To determine whether two segments intersect, we first check whether any of the four points lies on the other segment. Then, we can use the fact that the segments intersect if and only if the points a and b are in different half-planes determined by the line cd, and the points c and d are in different half-planes determined by the line ab. This condition is easily checked using orientation tests:

```
bool segmentsIntersect(Point a, Point b, Point c, Point d) {
return onSegment(a, b, c) || onSegment(a, b, d)
|| onSegment(c, d, a) || onSegment(c, d, b)
|| (orientation(a, b, c) != orientation(a, b, d)
&& orientation(c, d, a) != orientation(c, d, b))
}
```

Next we need a method to calculate the area. Since all the points are at integer coordinates, the area is an integer or a half of an integer, so we can again perform all calculations in integers.

```
ll doubleSignedArea(int N, vector P) const {
ll area = 0;
for (int i = 0; i < N; ++i) area += P[i].x * P[i+1].y - P[i+1].x * P[i].y;
return area;
}
```

And now we put everything together. We verify two things:

No three consecutive points are collinear

No two non-consecutive line segments intersect.

If both conditions are satisfied we report the area.

```
class CheckPolygon {
public:
string check(vector X, vector Y) {
int N = X.size();
vector P(N+2);
for (int i = 0; i < N; ++i) P[i] = {X[i], Y[i]};
P[N] = P[0]; P[N+1] = P[1];
for (int i = 0; i < N; ++i) {
if (collinear(P[i], P[i+1], P[i+2])) return "Not simple";
for (int j = i+2; j < N; ++j) {
if (i == 0 && j == N-1) continue;
if (segmentsIntersect(P[i], P[i+1], P[j], P[j+1]))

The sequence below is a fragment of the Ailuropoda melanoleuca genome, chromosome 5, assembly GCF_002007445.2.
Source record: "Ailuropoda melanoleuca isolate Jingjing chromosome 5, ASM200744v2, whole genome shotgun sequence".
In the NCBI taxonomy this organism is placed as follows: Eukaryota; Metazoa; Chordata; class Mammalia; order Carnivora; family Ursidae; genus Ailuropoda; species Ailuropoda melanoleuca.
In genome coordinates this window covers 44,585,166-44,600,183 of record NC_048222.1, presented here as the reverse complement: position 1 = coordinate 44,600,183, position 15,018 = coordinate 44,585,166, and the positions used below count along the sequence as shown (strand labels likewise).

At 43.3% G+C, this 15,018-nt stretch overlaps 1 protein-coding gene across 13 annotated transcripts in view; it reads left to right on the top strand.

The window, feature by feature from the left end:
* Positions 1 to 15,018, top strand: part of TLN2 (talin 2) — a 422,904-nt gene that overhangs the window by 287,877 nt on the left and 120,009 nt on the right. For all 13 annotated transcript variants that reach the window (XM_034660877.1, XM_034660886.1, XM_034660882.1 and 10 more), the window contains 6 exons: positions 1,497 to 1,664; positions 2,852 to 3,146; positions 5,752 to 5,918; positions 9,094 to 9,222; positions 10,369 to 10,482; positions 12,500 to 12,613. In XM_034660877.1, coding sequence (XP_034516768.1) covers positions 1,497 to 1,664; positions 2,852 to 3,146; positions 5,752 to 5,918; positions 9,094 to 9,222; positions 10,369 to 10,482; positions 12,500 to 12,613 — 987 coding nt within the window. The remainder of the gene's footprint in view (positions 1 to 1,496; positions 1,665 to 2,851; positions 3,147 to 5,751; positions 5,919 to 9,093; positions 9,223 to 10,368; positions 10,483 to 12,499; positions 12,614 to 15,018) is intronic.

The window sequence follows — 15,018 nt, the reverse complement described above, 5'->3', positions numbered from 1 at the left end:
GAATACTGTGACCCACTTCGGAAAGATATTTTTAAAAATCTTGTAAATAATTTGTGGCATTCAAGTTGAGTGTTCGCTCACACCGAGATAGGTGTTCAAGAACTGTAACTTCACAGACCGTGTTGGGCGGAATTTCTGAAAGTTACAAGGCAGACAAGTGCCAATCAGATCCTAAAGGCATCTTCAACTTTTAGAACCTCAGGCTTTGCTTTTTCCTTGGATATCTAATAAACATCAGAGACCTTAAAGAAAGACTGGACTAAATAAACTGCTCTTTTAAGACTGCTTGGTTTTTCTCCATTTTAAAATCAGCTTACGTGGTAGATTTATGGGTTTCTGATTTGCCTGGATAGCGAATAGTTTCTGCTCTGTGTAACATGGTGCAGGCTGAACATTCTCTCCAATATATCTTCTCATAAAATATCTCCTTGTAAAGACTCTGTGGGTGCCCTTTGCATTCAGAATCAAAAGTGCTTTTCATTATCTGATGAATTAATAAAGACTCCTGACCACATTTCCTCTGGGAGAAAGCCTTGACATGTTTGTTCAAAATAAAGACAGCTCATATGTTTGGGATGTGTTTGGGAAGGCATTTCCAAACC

return "Not simple";
}
}
ll area = abs(doubleSignedArea(N, P));
stringstream s;
s << area/2 << '.' << "05"[area%2];
return s.str();
}
};
```

The complexity of this approach is clearly O(n^2).

### ForumPostEasy – Div. 1 Easy

The obvious thing to do in this task is to try every possible starting time and see whether it matches the observations. The property of being the lexicographically smallest time equals to being the closest time to midnight. Note that we should parse the input just once to avoid having too large constant in the time complexity.

```
class ForumPostEasy {
public:
string getCurrentTime(vector exactPostTime, vector showPostTime){
vector Times, Result;
for (int i = 0; i < exactPostTime.size(); ++i) { stringstream ept(exactPostTime[i]); int h, m, s; char c, d; ept >> h >> c >> m >> d >> s;
int t = 3600*h + 60*m + s;
Times.push_back(t);
char ch = showPostTime[i][showPostTime[i].size()-6];
if (ch == 'd') Result.push_back(0);
else {
stringstream spt(showPostTime[i]);
int d; spt >> d;
if (ch == 'e') Result.push_back(d);
else Result.push_back(-d);
}
}
for (int t = 0; t < 86400; ++t) {
bool ok = true;
for (int i = 0; i < exactPostTime.size() && ok; ++i) {
int exp = 0, diff = t - Times[i];
if (diff < 0) diff += 86400; if (diff >= 3600) exp = -(diff / 3600);
else if (diff >= 60) exp = diff / 60;
ok &= exp == Result[i];
}
if (ok) {
stringstream ans;
ans << t / 36000 << (t / 3600)%10 << ':'
<< (t / 600)%6 << (t / 60)%10 << ':' << (t / 10) % 6 << t%10;
return ans.str();
}
}
return "impossible";
}
};
```

The complexity of this approach is O(t n), where t is the number of seconds in a day.

### HungryCowsMedium – Div. 1 Medium

We can binary search on the answer. How do we check whether the cows can make it in time? First note that if cow has appetite *a_i and a barn has coordinate x_j, then the cow cannot possibly eat at this barn if a_i + x_j > t. For this reason, we sort all the barns by their increasing coordinate, and all cows by their decreasing appetite and use the following greedy algorithm.*